Over the past decade, evidence from disciplines ranging from biology to economics has suggested that many scientific studies may not be reproducible. This has led to declarations in both the scientific and lay press that science is experiencing a “reproducibility crisis” and that this crisis has consequences for the extent to which students, faculty, and the public at large can trust research.

Faculty build on these results with their own research, and students and the public use these results for everything from patient care to public policy. To build a model for how academic libraries can support reproducible research, the authors conducted a review of major guidelines from funders, publishers, and professional societies. Specific recommendations were extracted from guidelines and compared with existing academic library services and librarian expertise.

The authors believe this review shows that many of the recommendations for improving reproducibility are core areas of academic librarianship, including data management, scholarly communication, and methodological support for systematic reviews and data-intensive research.

By increasing our knowledge of disciplinary, journal, funder, and society perspectives on reproducibility, and reframing existing librarian expertise and services, academic librarians will be well positioned to be leaders in supporting reproducible research.

URL : Replicable Services for Reproducible Research: A Model for Academic Libraries

DOI : https://doi.org/10.5860/crl.80.2.260

Open Access Escape Room: the key to OA engagement?

Author: Katrine Sundsbø

Open access (OA) has had, and will continue to have, a significant effect on the scholarly publishing landscape in academia, yet many academic staff publish OA in order to comply with policies, rather than engaging with the value of open scholarship and in debates that ultimately affect them.

Training sessions and workshops are often arranged to increase knowledge and awareness in the academic community, but engagement is often low. On the other hand, some academic staff, who already do engage, will happily attend sessions and workshops to increase their knowledge even further.

The struggle to increase OA engagement overall could be due to the training not being appealing enough, and academics not being aware of benefits until after they have attended workshops.

At the University of Essex, we took a bold, brave and curious approach to increasing engagement during Open Access Week 2018, and created an OA-themed escape room.

This resulted in great engagement from students, academic staff and professional services staff, some of whom reported that they never knew how relevant OA was for them. The Open Access Escape Room was a success, and provided a positive environment for conversations around OA.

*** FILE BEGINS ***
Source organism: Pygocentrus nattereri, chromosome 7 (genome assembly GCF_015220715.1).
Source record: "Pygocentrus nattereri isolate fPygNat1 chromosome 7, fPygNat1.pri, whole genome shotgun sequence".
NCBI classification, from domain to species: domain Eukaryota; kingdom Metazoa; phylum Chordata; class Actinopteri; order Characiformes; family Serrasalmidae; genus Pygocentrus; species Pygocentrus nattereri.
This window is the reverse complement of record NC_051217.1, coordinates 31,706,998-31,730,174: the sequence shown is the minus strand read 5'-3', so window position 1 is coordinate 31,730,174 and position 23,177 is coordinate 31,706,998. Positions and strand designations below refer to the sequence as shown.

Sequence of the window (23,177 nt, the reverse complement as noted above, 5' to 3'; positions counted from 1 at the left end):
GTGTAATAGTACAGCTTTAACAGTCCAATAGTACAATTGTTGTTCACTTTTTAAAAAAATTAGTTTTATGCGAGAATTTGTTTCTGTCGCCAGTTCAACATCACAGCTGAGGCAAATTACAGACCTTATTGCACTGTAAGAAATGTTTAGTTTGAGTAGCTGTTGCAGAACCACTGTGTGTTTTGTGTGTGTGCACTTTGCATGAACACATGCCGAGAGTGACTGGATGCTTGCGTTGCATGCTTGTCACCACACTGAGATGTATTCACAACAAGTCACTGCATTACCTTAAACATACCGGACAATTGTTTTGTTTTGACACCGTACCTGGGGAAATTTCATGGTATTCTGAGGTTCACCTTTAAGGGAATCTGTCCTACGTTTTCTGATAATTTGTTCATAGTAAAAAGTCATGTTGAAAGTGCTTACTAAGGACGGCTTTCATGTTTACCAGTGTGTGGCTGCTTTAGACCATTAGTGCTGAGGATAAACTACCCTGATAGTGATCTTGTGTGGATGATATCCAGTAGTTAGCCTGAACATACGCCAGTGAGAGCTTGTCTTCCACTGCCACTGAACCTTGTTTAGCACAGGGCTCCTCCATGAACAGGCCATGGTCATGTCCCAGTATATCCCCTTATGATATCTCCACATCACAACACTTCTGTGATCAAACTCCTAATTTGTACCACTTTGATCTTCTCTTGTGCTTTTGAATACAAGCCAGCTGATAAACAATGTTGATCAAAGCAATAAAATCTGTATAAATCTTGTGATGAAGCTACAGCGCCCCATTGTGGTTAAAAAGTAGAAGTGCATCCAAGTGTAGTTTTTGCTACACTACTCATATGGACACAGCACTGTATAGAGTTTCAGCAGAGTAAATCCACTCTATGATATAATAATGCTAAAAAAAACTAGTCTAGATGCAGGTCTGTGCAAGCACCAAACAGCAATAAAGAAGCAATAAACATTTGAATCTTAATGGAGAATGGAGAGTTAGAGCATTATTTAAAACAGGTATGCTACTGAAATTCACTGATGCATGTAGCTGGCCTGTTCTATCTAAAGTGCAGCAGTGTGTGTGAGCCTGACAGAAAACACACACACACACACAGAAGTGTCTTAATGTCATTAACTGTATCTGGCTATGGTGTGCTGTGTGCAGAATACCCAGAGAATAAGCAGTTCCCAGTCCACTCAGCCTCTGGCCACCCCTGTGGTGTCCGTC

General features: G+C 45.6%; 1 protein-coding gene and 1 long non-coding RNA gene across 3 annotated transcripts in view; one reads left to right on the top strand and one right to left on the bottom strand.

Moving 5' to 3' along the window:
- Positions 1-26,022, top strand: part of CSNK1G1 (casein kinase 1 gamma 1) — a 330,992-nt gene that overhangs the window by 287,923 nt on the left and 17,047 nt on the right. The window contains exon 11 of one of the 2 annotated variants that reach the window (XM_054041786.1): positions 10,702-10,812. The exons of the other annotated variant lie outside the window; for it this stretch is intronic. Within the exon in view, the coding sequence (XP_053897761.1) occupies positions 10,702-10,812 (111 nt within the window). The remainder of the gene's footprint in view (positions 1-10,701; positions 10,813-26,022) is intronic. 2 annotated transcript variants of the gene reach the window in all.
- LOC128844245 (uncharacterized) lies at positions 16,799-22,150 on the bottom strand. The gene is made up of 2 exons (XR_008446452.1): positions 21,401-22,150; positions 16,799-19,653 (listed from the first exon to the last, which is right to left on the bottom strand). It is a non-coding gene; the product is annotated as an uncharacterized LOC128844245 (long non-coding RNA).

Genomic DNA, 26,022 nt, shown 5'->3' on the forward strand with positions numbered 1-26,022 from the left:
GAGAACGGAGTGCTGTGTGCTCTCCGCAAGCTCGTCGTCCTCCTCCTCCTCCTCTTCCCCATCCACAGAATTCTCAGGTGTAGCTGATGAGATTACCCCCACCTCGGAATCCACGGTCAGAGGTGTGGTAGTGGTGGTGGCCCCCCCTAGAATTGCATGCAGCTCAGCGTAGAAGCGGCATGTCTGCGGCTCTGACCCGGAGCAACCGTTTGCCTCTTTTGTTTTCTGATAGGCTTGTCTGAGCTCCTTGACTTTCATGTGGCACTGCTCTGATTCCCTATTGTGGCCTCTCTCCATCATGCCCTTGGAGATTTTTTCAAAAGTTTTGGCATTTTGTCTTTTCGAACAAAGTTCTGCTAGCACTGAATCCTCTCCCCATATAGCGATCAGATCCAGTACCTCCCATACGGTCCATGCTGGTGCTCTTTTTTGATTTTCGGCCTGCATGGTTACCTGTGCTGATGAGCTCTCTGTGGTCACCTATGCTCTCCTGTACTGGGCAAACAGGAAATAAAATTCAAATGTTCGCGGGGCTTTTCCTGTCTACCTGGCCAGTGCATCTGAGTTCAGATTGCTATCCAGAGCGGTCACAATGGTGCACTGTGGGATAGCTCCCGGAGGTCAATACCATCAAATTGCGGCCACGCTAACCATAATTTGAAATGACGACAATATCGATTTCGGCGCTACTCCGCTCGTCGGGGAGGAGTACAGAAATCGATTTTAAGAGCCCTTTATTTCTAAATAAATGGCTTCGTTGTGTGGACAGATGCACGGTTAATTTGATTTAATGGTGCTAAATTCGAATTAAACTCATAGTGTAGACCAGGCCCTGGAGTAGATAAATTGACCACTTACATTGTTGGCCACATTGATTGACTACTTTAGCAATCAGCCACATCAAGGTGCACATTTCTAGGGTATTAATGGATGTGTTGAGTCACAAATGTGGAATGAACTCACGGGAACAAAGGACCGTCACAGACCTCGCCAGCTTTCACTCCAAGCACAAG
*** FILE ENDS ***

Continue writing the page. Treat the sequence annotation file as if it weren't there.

URL : Open Access Escape Room: the key to OA engagement?

DOI : http://doi.org/10.1629/uksg.459

Data Management Practices in Academic Library Learning Analytics: A Critical Review

Author : Kristin A Briney

INTRODUCTION

Data handling in library learning analytics plays a pivotal role in protecting patron privacy, yet the landscape of data management by librarians is poorly understood.

METHODS

This critical review examines data-handling practices from 54 learning analytics studies in academic libraries and compares them against the NISO Consensus Principles on User’s Digital Privacy in Library, Publisher, and Software-Provider Systems and data management best practices.

RESULTS

A number of the published research projects demonstrate inadequate data protection practices including incomplete anonymization, prolonged data retention, collection of a broad scope of sensitive information, lack of informed consent, and sharing of patron-identified information.

DISCUSSION

As with researchers more generally, libraries should improve their data management practices. No studies aligned with the NISO Principles in all evaluated areas, but several studies provide specific exemplars of good practice.

CONCLUSION

Libraries can better protect patron privacy by improving data management practices in learning analytics research.

URL : Data Management Practices in Academic Library Learning Analytics: A Critical Review

DOI : https://doi.org/10.7710/2162-3309.2268

Les données de la recherche à l’Université Bordeaux Montaigne : Synthèse d’une enquête qualitative auprès des chercheurs

Auteur/Author : Julie Duprat

Alors que ces dernières années l’importance de l’ouverture des publications écrites par les chercheurs des universités françaises a été largement abordée, les regards se tournent désormais sur une autre de leurs productions avec les données de la recherche.

Dans ce contexte, l’Université Bordeaux Montaigne, spécialisée en sciences humaines et sociales, souhaite mettre en place un service « données de la recherche » afin d’accompagner ses chercheurs dans la gestion et le partage de leurs données de recherche.

Au préalable du service à venir, une enquête a été menée entre septembre et décembre 2018 auprès des chercheurs de l’Université par la conservatrice-stagiaire Julie Duprat afin de faire remonter les besoins du terrain, dans une logique bottom up.

URL : https://hal.archives-ouvertes.fr/hal-02020141